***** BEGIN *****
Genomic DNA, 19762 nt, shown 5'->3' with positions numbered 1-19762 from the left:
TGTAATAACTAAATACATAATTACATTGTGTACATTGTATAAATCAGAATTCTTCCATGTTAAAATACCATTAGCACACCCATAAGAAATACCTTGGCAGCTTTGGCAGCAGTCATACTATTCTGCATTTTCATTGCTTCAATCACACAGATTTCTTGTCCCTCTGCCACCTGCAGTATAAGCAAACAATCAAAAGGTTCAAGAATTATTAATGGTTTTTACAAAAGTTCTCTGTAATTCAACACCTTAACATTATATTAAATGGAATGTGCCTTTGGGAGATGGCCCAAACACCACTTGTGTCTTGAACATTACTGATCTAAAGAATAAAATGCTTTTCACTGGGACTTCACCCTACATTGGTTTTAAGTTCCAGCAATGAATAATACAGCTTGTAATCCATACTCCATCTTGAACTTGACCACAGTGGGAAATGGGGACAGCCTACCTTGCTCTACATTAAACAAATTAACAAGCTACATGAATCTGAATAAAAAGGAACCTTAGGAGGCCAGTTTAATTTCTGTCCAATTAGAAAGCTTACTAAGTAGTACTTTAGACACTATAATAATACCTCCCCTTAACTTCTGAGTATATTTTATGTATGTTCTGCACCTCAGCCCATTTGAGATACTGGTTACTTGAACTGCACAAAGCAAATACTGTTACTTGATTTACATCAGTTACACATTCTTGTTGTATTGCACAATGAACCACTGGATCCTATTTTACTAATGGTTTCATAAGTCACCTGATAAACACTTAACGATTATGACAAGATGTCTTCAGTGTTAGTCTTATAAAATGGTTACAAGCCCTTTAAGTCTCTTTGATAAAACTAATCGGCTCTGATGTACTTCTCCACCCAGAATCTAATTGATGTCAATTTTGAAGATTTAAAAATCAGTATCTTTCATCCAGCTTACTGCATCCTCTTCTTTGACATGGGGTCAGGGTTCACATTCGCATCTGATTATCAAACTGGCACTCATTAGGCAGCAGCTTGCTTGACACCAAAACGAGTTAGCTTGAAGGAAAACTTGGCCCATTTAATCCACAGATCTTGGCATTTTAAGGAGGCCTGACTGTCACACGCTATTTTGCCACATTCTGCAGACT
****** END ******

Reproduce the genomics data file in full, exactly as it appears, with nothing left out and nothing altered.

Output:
Genomic DNA, 19762 nt, shown 5'->3' with positions numbered 1-19762 from the left:
TGTAATAACTAAATACATAATTACATTGTGTACATTGTATAAATCAGAATTCTTCCATGTTAAAATACCATTAGCACACCCATAAGAAATACCTTGGCAGCTTTGGCAGCAGTCATACTATTCTGCATTTTCATTGCTTCAATCACACAGATTTCTTGTCCCTCTGCCACCTGCAGTATAAGCAAACAATCAAAAGGTTCAAGAATTATTAATGGTTTTTACAAAAGTTCTCTGTAATTCAACACCTTAACATTATATTAAATGGAATGTGCCTTTGGGAGATGGCCCAAACACCACTTGTGTCTTGAACATTACTGATCTAAAGAATAAAATGCTTTTCACTGGGACTTCACCCTACATTGGTTTTAAGTTCCAGCAATGAATAATACAGCTTGTAATCCATACTCCATCTTGAACTTGACCACAGTGGGAAATGGGGACAGCCTACCTTGCTCTACATTAAACAAATTAACAAGCTACATGAATCTGAATAAAAAGGAACCTTAGGAGGCCAGTTTAATTTCTGTCCAATTAGAAAGCTTACTAAGTAGTACTTTAGACACTATAATAATACCTCCCCTTAACTTCTGAGTATATTTTATGTATGTTCTGCACCTCAGCCCATTTGAGATACTGGTTACTTGAACTGCACAAAGCAAATACTGTTACTTGATTTACATCAGTTACACATTCTTGTTGTATTGCACAATGAACCACTGGATCCTATTTTACTAATGGTTTCATAAGTCACCTGATAAACACTTAACGATTATGACAAGATGTCTTCAGTGTTAGTCTTATAAAATGGTTACAAGCCCTTTAAGTCTCTTTGATAAAACTAATCGGCTCTGATGTACTTCTCCACCCAGAATCTAATTGATGTCAATTTTGAAGATTTAAAAATCAGTATCTTTCATCCAGCTTACTGCATCCTCTTCTTTGACATGGGGTCAGGGTTCACATTCGCATCTGATTATCAAACTGGCACTCATTAGGCAGCAGCTTGCTTGACACCAAAACGAGTTAGCTTGAAGGAAAACTTGGCCCATTTAATCCACAGATCTTGGCATTTTAAGGAGGCCTGACTGTCACACGCTATTTTGCCACATTCTGCAGACT